Archaeology in Georgia

Returning to the birthplace of wine growing at the Cité du Vin

Vendredi 11 août 2017 par Vitisphere

Returning to the birthplace of wine growing at the Cité du Vin
As guest of honour, the “world’s oldest wine region” is showing Bordeaux visitors evidence of the first known traces of wine growing, dating back 8,000 years ago.

On July 31, the Cité du Vin opened its first temporary exhibition dedicated to a wine region. After focusing on its own construction (giving carte blanche to Isabelle Rozenbaum) and the social structure of cafés with “Bistrot! From Baudelaire to Picasso”, the Bordeaux wine tourism centre is exhibiting “Georgia, the cradle of wine growing” until November 4.

“From a cultural and civilizational perspective”, the tour allows visitors to discover the earliest objects linked to vine growing and wine making, some of which date back to the 6th century BC.

The themed exhibition deals with the “roots of Georgian wine growing” but also the ties between Georgian wine and the succession of kingdoms, particularly those of Colchis and Iberia. It also focuses on wine’s place in religious beliefs, without restricting itself to the Christian era, and in day-to-day life, namely the ‘marani’ or domestic cellar that is home to the kvevris or underground terracotta tanks.

Guest of honour

As guest country, Georgia is entirely funding the exhibition dedicated to its wine industry, via its Agriculture Ministry. And when visitors pay for admission to the permanent tour, they can visit the temporary exhibition free of charge. The exhibition will also include conferences, tastings and performances. The Caucasian republic is seeking to position itself as a wine nation after its reputation was undermined by intensive production during the Soviet regime and recent Russian boycott.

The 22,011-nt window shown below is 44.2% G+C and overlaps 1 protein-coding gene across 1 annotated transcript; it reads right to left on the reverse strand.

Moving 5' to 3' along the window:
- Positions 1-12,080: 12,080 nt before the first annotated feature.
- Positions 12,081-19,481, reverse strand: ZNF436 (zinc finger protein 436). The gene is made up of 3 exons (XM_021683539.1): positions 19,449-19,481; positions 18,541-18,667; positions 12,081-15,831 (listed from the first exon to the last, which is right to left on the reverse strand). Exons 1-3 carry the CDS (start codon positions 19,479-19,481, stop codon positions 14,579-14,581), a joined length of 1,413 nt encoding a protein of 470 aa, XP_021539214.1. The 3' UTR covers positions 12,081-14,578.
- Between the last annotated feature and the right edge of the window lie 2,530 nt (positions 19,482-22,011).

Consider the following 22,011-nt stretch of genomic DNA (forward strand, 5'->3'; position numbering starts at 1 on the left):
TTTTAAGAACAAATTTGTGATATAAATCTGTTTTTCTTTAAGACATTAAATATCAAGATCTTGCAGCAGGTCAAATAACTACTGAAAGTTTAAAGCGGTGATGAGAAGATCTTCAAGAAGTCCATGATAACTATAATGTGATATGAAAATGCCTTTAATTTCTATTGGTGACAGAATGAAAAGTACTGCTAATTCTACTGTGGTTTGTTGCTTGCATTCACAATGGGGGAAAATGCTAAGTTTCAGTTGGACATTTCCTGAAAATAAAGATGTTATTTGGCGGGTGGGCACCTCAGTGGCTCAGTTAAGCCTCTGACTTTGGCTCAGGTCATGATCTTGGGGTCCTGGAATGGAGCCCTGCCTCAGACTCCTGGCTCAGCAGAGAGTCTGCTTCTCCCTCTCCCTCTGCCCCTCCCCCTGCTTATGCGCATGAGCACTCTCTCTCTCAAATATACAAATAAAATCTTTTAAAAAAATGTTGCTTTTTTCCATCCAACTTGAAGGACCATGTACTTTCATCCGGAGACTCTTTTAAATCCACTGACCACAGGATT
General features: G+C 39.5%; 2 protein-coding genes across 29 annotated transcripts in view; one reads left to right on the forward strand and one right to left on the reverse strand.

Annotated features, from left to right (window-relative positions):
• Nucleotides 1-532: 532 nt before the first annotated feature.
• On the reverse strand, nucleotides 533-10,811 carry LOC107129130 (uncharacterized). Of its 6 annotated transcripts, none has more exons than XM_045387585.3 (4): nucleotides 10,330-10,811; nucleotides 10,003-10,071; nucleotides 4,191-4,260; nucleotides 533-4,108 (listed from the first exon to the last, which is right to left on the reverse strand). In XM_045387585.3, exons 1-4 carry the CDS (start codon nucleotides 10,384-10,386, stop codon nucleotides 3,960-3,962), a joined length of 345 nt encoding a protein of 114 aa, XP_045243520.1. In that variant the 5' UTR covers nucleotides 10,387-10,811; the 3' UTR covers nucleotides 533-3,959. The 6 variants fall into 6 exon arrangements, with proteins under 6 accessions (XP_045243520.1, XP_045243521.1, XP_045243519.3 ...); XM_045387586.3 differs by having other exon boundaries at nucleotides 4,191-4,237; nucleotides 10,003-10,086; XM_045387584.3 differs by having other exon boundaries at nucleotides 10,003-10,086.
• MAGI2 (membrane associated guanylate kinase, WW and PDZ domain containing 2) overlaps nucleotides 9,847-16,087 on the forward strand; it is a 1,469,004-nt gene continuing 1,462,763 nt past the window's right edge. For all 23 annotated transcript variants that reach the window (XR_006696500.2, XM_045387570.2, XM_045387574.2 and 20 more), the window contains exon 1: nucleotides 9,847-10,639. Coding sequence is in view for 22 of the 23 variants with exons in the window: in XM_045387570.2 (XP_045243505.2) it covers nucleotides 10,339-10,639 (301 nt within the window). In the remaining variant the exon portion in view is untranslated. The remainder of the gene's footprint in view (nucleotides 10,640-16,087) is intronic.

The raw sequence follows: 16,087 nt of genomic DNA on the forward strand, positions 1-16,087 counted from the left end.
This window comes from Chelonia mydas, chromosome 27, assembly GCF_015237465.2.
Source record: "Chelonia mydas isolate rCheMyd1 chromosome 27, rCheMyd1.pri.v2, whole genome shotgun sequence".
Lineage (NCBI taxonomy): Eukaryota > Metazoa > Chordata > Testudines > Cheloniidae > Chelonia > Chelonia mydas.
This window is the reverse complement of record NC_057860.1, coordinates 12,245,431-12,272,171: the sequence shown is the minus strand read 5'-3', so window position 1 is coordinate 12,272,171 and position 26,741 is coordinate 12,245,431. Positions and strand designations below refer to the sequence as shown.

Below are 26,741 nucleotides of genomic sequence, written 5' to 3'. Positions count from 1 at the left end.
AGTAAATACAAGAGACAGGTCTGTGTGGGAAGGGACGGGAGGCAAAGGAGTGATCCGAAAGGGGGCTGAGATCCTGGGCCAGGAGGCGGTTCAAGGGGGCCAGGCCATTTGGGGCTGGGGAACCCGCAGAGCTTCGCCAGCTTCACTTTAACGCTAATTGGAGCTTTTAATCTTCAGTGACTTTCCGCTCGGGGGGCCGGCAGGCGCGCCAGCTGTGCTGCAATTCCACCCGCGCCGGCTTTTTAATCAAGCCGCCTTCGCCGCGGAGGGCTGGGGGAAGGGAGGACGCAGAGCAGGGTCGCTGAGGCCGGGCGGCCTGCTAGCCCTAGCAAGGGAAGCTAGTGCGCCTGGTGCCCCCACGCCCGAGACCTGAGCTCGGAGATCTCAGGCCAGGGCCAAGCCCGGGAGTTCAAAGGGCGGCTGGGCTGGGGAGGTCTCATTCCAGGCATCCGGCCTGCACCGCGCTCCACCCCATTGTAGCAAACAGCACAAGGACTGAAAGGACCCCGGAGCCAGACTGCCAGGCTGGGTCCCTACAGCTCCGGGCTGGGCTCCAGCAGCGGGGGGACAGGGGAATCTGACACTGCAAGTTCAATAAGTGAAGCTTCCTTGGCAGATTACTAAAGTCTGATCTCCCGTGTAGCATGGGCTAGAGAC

The Foundation for Wine Culture and Civilisations has so far established 47 partnership agreements with wine regions around the world. There are four levels of involvement: as a wine purveyor for tasting events and the Belvédère wine bar; a participant in the ‘Wine on Thursday’ conferences; a host of weekend events dedicated to a wine region; and, right at the top, guest country status, with a cultural exhibition for three months.

The exhibition also takes a look at the social role of wine in Georgia in more recent times, like this photo of a kvevri taken by Dimitri Ermakov (19th-20th centuries).

Photo credit: National Museum of Georgia


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